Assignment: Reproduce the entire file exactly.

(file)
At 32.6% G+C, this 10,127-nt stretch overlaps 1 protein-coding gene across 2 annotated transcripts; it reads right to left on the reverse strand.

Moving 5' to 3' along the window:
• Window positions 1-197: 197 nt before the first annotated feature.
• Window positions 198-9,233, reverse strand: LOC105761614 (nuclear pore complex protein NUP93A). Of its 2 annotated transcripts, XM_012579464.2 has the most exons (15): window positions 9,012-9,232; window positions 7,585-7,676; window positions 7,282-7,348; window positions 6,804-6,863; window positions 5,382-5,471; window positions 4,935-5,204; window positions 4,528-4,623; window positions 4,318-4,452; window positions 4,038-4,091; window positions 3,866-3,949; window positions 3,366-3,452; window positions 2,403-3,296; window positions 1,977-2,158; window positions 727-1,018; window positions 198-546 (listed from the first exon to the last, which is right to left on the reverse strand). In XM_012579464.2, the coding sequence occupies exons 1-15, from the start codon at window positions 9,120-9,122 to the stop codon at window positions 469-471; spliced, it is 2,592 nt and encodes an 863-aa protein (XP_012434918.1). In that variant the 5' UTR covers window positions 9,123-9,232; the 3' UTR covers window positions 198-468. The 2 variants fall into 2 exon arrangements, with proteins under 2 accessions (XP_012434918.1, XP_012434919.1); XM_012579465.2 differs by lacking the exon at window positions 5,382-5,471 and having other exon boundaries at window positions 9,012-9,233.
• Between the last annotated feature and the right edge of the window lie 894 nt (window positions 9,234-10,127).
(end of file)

At 32.6% G+C, this 10,127-nt stretch overlaps 1 protein-coding gene across 2 annotated transcripts; it reads right to left on the reverse strand.

Moving 5' to 3' along the window:
• Window positions 1-197: 197 nt before the first annotated feature.
• Window positions 198-9,233, reverse strand: LOC105761614 (nuclear pore complex protein NUP93A). Of its 2 annotated transcripts, XM_012579464.2 has the most exons (15): window positions 9,012-9,232; window positions 7,585-7,676; window positions 7,282-7,348; window positions 6,804-6,863; window positions 5,382-5,471; window positions 4,935-5,204; window positions 4,528-4,623; window positions 4,318-4,452; window positions 4,038-4,091; window positions 3,866-3,949; window positions 3,366-3,452; window positions 2,403-3,296; window positions 1,977-2,158; window positions 727-1,018; window positions 198-546 (listed from the first exon to the last, which is right to left on the reverse strand). In XM_012579464.2, the coding sequence occupies exons 1-15, from the start codon at window positions 9,120-9,122 to the stop codon at window positions 469-471; spliced, it is 2,592 nt and encodes an 863-aa protein (XP_012434918.1). In that variant the 5' UTR covers window positions 9,123-9,232; the 3' UTR covers window positions 198-468. The 2 variants fall into 2 exon arrangements, with proteins under 2 accessions (XP_012434918.1, XP_012434919.1); XM_012579465.2 differs by lacking the exon at window positions 5,382-5,471 and having other exon boundaries at window positions 9,012-9,233.
• Between the last annotated feature and the right edge of the window lie 894 nt (window positions 9,234-10,127).